Sun, Sea and Tax, Part Three: Australia and New Zealand

Accountants BDO have been considering the tax benefits of certain locations to go alongside the promise of a better lifestyle. Here they consider the merits of Australia and New Zealand




People from all over the world relocate to Australia for various reasons ranging from its warm climate and diverse landscapes, to its wealth and large economy. Residents are subject to income tax on their worldwide income and net capital gains. Despite having no net wealth tax, inheritance tax or gift tax, Australia has relatively high progressive income tax rates.

New residents are able to benefit from a tax-free uplift in the base cost of their assets which are not already taxable Australian property when they become resident, thus potentially reducing any future net capital gain on the disposal of those assets while resident in Australia. For this reason Australia may well be a popular choice for individuals looking to cash out of businesses and retire to the sun.

In addition, individuals on certain temporary visas, and who do not have a spouse who is resident in Australia, may also benefit from further favourable temporary resident tax rules. Under those rules, most of their foreign income is not taxed in Australia (except income earned from employment or the provision of services), only capital gains made on 'taxable Australian property' are assessable (although without the benefit of the 50% capital gains tax discount available to resident individuals who hold an asset for more than 12 months) and no withholding or income tax is levied on interest paid to foreign residents who do not operate through an Australian permanent establishment.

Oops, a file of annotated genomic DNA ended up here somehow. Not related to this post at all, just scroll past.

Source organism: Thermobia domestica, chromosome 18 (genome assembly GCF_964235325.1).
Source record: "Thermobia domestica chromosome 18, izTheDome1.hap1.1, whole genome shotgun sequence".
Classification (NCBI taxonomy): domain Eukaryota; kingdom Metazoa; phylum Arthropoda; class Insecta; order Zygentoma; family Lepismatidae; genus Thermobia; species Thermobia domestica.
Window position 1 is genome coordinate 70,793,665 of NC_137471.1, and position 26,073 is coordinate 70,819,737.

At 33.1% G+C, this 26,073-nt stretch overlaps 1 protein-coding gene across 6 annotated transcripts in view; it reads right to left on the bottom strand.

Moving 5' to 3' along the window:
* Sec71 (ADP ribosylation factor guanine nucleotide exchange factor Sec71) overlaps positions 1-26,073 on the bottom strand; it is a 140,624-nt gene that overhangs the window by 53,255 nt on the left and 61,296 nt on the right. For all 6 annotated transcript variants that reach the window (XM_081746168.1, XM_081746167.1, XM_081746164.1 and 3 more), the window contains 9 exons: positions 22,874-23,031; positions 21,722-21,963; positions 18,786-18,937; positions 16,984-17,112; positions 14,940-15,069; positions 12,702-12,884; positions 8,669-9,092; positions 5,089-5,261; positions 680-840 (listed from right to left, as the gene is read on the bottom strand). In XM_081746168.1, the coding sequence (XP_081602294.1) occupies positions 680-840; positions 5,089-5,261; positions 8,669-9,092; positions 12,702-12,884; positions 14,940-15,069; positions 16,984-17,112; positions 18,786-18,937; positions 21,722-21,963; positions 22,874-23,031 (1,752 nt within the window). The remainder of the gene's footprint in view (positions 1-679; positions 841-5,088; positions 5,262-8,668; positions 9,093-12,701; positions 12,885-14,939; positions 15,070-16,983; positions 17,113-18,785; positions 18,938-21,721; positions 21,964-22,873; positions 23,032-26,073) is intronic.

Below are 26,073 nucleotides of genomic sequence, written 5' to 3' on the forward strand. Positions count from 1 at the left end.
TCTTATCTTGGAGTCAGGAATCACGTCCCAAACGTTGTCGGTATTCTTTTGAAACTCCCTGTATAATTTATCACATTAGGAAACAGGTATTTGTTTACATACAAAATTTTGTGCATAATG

New Zealand


New Zealand has a modern, prosperous and developed market economy, with most major international corporations having an office in Auckland, the economic capital of the nation.

New Zealand residents are subject to income tax on their worldwide income at progressive rates. However, a favourable tax regime may apply for new residents (or those returning after a 10 year absence) which, assuming certain conditions are met, provides a 49 month period in which non-New Zealand source passive income is exempt from tax.

New Zealand is not a low tax jurisdiction, but there is no general capital gains tax, no social security contributions (although a levy is payable for accident cover), no inheritance tax and no gift or stamp duty. Goods and services tax is imposed on goods and services other than financial services and residential rentals. Overseas portfolio investments may be taxed under a favourable regime.


See also our expat tax guides to Southern Europe and the Med and Middle East